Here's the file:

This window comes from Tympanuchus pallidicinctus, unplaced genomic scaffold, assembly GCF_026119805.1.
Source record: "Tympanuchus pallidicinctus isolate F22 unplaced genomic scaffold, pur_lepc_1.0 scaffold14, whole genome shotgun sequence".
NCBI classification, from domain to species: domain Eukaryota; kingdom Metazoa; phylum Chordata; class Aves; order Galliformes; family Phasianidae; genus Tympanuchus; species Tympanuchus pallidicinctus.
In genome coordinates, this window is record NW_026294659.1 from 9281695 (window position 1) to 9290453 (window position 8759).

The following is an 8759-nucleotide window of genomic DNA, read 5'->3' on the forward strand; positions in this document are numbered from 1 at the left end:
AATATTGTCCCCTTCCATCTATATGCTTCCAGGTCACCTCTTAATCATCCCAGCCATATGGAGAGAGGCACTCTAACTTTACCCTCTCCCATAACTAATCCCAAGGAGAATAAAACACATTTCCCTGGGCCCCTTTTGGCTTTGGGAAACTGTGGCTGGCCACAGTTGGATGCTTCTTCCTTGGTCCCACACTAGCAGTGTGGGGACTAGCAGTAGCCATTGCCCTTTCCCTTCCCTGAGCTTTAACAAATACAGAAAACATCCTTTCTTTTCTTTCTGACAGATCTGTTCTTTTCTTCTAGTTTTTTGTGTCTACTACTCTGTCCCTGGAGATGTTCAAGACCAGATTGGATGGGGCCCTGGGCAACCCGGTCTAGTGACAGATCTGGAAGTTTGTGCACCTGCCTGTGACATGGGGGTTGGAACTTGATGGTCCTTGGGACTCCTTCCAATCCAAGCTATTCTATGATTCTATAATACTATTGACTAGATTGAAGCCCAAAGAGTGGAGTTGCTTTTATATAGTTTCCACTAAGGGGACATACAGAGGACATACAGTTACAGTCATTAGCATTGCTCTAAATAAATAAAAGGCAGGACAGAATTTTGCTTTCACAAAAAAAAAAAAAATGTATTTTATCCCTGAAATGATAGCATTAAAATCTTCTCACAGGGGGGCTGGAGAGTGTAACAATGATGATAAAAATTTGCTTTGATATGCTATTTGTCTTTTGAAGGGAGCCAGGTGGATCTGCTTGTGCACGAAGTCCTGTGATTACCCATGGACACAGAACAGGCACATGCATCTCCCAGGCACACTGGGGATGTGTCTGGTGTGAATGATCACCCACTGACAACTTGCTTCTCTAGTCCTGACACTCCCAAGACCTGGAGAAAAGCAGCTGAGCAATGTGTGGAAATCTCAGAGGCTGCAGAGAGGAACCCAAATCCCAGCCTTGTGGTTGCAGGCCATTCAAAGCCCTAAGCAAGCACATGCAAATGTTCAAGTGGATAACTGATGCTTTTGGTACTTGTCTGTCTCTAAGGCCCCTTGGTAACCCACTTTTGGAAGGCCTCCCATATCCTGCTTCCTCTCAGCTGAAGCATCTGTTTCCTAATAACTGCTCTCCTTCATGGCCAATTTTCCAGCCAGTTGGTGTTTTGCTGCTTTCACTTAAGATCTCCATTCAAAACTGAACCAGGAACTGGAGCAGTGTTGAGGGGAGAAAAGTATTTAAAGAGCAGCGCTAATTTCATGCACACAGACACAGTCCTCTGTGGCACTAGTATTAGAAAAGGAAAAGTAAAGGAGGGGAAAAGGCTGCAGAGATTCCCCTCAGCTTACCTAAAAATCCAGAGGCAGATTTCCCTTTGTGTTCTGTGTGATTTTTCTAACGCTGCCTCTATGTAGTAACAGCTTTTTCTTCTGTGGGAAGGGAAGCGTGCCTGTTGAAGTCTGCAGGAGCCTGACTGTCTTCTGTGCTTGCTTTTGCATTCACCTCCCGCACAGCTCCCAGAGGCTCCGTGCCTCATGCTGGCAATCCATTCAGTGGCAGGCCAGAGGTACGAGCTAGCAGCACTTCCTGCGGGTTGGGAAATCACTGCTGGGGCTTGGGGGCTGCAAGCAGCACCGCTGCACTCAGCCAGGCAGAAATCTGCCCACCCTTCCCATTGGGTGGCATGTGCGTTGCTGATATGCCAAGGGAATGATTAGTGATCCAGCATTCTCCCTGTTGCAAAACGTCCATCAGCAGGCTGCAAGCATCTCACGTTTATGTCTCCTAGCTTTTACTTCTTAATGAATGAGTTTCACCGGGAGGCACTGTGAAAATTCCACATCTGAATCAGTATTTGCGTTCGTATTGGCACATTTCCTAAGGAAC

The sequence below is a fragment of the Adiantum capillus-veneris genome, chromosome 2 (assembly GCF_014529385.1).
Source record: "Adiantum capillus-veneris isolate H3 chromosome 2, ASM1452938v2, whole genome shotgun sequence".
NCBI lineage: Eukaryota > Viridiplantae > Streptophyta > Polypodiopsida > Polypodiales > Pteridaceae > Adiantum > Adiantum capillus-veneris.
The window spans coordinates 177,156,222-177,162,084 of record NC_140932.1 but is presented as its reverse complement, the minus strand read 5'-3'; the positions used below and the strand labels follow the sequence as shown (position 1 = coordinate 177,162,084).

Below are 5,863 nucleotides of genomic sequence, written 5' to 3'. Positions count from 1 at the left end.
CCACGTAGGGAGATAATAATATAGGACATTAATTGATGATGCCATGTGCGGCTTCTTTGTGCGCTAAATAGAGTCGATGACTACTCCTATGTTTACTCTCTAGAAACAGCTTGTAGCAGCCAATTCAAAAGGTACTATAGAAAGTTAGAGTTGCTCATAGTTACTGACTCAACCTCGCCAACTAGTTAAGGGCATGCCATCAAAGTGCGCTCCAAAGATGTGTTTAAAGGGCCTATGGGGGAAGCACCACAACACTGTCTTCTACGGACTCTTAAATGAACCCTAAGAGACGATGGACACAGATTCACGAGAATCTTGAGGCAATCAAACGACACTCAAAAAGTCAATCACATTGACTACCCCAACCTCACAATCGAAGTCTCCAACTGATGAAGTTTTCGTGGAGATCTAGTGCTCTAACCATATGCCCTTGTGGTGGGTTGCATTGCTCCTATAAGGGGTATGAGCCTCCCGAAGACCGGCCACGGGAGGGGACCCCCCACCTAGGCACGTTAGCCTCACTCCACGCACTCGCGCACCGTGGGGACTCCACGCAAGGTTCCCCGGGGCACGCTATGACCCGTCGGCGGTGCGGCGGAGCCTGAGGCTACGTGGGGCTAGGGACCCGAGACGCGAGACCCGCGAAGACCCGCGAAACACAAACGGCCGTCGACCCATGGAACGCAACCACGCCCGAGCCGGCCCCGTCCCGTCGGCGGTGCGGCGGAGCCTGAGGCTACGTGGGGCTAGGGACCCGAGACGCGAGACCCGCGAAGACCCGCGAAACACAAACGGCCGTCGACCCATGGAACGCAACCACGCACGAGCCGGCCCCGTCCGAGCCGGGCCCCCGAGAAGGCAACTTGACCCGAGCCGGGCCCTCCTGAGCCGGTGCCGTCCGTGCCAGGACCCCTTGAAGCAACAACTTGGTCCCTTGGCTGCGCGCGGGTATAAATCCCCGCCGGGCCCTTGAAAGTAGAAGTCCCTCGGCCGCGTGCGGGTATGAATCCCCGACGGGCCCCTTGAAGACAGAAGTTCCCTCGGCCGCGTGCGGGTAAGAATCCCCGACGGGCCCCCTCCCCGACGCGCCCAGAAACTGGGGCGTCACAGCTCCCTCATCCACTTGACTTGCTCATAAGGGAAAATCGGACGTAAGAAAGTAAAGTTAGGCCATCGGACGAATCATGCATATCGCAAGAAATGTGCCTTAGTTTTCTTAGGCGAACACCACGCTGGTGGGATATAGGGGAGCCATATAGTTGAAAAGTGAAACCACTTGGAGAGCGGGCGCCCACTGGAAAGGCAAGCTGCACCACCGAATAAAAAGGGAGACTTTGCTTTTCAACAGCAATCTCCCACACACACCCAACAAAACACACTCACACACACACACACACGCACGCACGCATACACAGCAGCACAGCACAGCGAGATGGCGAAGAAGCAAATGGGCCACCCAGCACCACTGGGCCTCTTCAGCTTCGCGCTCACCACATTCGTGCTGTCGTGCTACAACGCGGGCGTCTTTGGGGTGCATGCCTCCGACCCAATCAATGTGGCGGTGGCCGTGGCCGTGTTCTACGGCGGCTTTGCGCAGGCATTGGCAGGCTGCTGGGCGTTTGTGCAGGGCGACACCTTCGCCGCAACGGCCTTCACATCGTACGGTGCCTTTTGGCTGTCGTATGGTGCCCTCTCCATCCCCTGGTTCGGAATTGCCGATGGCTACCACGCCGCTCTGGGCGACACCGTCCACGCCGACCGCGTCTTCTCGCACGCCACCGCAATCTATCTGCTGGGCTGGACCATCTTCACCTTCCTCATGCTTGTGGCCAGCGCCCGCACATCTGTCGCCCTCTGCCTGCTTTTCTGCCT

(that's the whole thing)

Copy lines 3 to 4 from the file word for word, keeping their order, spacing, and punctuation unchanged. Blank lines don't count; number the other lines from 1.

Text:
NCBI classification, from domain to species: domain Eukaryota; kingdom Metazoa; phylum Chordata; class Aves; order Galliformes; family Phasianidae; genus Tympanuchus; species Tympanuchus pallidicinctus.
In genome coordinates, this window is record NW_026294659.1 from 9281695 (window position 1) to 9290453 (window position 8759).